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This is the fourth time I’ve started over on this blog. I’ll tell you why in a minute. But first, I’ll talk about the easy stuff.
As I’m sure you’ve noticed, Nicole Mirante-Matthews is a true talent. Working with her on this two-part story was a privilege and a joy. Guided by the incomparable Gary Glasberg, we were given the opportunity to research PTSD in depth and encouraged to let the Westcotts take us to new places. Speaking of the Westcotts – Mark Rolston, Glen Powell and Brad Beyer brought more nuance and richness to their characters than I ever thought possible. And, well, Mark Harmon – he challenged me to push myself. I’ll be forever grateful to him for that and forever in awe of him for leading by example. Along with Mark, our core cast shined, as always. You know who they are, and you know why we love them...
But let me tell you a little about some of the other folks who worked tirelessly on this episode, as well. Director Tom Wright finessed the quiet moments, then charged into the desert to bring the battle scenes to life with a ferocious vision. Editing team Greg Gontz and Linda Rudloff took us in and out of Captain Westcott’s mind with unmatched skill. Avery Drewe, Richie Owens, Bob Minshall, and the Encore visual effects team made that intricate virtual reality scene a reality. And far as I’m concerned, the work of composer Brian Kirk and post producer Joshua Rexon is pure magic. I could go on and on – Mark Horowitz, Chas. Floyd Johnson, Mark Schilz, our entire writing staff, post and production teams, and crew – you’d be amazed at just how many people take an episode into their hearts and minds… and care.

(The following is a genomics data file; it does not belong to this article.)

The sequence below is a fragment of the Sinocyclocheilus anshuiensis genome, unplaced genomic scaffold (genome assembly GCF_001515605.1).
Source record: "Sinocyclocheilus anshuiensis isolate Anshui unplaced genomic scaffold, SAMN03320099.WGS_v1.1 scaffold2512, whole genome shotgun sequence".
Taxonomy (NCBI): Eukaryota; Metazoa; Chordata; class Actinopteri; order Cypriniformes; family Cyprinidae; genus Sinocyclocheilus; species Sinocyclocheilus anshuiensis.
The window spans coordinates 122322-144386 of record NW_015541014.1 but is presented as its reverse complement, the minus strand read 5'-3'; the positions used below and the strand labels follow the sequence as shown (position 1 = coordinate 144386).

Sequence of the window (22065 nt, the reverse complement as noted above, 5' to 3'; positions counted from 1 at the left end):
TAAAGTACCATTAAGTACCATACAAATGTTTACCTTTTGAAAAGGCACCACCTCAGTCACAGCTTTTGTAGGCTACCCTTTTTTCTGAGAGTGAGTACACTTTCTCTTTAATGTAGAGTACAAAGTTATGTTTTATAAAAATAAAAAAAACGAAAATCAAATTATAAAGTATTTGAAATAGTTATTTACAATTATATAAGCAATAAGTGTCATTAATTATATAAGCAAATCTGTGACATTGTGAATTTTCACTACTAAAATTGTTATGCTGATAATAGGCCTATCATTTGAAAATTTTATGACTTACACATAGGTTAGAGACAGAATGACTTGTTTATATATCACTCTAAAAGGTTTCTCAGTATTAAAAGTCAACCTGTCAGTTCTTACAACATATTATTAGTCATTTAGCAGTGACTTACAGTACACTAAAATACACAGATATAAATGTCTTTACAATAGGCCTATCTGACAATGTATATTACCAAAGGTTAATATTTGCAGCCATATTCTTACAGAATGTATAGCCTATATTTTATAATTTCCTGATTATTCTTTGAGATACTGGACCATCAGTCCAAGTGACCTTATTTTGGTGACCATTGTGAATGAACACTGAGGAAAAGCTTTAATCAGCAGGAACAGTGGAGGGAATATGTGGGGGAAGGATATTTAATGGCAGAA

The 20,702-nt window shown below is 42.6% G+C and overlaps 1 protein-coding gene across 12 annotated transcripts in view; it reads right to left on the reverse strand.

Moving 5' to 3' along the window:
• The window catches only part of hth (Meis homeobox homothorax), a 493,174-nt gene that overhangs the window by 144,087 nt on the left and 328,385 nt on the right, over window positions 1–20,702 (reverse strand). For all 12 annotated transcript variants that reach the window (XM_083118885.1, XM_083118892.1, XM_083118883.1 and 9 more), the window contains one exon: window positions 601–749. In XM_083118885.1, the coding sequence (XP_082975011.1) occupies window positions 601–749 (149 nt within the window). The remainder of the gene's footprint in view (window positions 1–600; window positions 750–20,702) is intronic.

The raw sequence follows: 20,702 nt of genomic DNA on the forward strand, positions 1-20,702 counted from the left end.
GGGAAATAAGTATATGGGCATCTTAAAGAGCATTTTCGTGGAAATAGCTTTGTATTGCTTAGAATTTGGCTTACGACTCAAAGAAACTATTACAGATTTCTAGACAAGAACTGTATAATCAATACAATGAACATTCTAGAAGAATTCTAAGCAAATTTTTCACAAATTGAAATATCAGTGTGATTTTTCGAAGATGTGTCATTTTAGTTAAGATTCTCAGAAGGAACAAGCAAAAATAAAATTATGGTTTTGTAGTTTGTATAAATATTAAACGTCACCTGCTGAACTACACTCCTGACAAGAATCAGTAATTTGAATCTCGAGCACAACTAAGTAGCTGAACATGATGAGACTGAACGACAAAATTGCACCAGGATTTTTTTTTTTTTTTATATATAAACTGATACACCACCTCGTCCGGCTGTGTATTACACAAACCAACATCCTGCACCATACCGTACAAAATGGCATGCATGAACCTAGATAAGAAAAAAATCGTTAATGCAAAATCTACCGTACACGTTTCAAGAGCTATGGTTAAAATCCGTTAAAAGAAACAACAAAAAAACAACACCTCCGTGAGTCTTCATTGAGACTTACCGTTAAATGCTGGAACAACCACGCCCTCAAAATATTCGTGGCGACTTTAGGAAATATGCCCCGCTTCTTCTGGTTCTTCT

Which brings me to the reason why this is my fourth crack at writing this blog. I care, and I just can’t seem to get the most important part right. So this time, I’ll try for simple. PTSD has affected my own family. I have seen how it grows, how it destroys and, most frightening, how it tries to hide. A doctor we spoke to in our research said one of the biggest misconceptions about PTSD is that it’s abnormal. A body adapting to a high-stress environment is completely normal – it’s evolution, it’s survival. So let’s erase the stigma. Let’s stop PTSD from hiding. And let’s continue to tell all our troops – past, present, and future – that their service and sacrifice will never be forgotten. We care.
Gina Lucita Monreal
Active Duty and Veterans Assistance with PTSD